# Stagnation pressure on an accelerating surface

The usual stagnation pressure $$P_0$$ on an object (e.g., a sphere) moving at velocity $$U$$ is simply

$$P_0 = P_\infty + \frac{\rho}{2}U^2$$

where $$P_\infty$$ is the pressure of the free stream.

If the object is accelerating, thus having a time dependent velocity $$U(t)$$, is the stagnation pressure given by the following equation?

$$P_0 = P_\infty + \frac{\rho}{2}U(t)^2$$

Or must we use the unsteady Bernoulli equation?

The expression for stagnation pressure is derived directly from Bernoulli's principle. Let's go through the derivation of Bernoulli's principle to understand the assumptions involved.

Consider a pipe whose axis is along the x-axis of the cartesian system. Let $$A$$ be its cross-sectional area and a fluid of density $$\rho$$ flow through the pipe. We will concentrate on a fluid parcel of length $$dx$$. Its volume is $$Adx$$ and hence, mass of the fluid parcel would be $$\rho Adx$$. Also, let $$dP$$ be the change in the pressure on moving a distance of $$dx$$ and $$\frac{dx}{dt}$$ be the flow velocity.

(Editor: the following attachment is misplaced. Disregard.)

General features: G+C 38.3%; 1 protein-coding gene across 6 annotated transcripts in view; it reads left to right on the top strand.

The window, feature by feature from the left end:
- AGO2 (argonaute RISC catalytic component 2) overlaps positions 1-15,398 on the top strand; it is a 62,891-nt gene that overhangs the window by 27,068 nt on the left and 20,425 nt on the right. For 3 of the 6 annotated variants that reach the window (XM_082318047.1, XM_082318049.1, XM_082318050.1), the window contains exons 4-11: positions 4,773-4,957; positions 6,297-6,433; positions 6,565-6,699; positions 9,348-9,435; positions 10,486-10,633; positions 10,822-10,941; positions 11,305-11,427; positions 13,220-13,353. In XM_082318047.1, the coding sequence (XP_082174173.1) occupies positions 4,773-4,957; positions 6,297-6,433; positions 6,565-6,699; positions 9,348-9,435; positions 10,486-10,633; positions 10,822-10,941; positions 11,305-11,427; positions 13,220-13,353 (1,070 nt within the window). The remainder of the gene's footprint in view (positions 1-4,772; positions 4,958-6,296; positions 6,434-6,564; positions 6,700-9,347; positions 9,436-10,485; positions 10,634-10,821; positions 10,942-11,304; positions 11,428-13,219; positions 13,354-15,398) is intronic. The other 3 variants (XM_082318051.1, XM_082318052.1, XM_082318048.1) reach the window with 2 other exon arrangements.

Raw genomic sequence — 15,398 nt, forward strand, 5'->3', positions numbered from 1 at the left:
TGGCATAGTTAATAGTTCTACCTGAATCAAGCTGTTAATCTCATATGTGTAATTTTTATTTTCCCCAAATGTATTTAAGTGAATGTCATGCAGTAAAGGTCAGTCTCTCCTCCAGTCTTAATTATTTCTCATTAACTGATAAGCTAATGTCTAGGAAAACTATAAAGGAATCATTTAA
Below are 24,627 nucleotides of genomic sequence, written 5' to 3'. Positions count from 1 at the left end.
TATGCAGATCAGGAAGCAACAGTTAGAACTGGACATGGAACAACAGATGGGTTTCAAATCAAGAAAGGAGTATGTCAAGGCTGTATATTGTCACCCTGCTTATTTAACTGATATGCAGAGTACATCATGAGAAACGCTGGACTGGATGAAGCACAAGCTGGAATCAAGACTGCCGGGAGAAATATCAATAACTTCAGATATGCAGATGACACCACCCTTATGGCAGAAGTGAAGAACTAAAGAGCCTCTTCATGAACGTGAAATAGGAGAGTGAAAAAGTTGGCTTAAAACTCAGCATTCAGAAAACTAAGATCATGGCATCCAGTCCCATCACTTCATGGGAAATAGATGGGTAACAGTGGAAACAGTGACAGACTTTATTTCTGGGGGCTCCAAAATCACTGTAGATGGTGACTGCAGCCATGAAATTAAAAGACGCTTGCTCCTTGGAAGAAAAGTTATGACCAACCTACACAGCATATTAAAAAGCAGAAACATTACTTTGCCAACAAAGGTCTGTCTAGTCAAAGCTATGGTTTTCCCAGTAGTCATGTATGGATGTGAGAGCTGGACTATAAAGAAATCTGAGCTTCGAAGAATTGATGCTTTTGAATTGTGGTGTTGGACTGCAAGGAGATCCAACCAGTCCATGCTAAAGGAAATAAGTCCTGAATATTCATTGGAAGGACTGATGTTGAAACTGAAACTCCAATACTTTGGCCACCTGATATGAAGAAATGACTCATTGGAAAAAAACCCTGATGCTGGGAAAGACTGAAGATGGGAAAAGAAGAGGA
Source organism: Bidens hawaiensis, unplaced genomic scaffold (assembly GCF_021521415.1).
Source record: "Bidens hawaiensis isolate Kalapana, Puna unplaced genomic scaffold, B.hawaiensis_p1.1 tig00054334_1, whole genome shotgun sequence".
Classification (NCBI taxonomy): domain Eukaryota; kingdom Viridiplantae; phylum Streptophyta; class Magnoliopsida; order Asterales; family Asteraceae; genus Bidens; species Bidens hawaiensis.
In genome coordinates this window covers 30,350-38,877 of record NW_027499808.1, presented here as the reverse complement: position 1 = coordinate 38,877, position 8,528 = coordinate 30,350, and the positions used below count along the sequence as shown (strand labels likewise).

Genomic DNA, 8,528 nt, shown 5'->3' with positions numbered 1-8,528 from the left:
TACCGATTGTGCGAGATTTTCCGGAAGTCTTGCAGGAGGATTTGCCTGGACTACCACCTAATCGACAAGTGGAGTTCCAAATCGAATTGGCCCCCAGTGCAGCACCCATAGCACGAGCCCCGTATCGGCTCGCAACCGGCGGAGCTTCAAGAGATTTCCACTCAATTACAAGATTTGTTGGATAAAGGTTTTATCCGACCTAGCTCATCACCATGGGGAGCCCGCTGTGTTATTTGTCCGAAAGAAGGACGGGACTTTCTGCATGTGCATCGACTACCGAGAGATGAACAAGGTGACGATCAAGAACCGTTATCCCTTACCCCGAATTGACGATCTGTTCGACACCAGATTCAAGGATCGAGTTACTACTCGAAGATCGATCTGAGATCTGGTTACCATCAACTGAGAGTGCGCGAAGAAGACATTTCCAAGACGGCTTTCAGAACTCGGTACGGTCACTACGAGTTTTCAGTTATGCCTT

Ignoring gravity, for the time being, the only force acting on the fluid parcel is due to the pressure difference $$dP$$, $$F = -AdP$$ (negative sign occurs since the fluid moves towards regions of lower pressure). Applying Newton's second law,

$$\rho Adx \frac{dv}{dt} = -AdP$$ $$\rho \frac{dv}{dt} = -\frac{dP}{dx}$$

Here comes another assumption: the flow velocity is steady, i.e., $$v \equiv v(x)$$ and the time dependence is not explicit; but comes in because the fluid parcel is moving and the velocity is a function of position, $$v \equiv v(x(t))$$. Therefore,

$$\frac{dv}{dt} = \frac{dv}{dx} \frac{dx}{dt}$$ $$= \frac{dv}{dx}v = \frac{d}{dx}(\frac{1}{2}v^2 )$$

Now assuming fluid to be incompressible (constant $$\rho$$),

$$\frac{d}{dx}(\rho \frac{v^2}{2} + p) = 0$$

Integrating with respect to x,

$$\rho \frac{v^2}{2} + p = constant$$

If the fluid were to accelerate then the velocity field would be an explicit function of time, $$v \equiv v(x(t),t)$$ and $$\frac{dv}{dt} = v\frac{dv}{dx} + \frac{\partial v}{\partial t}$$ and we will not be able to proceed with the same derivation.

So, you probably should use the unsteady Bernoulli equation.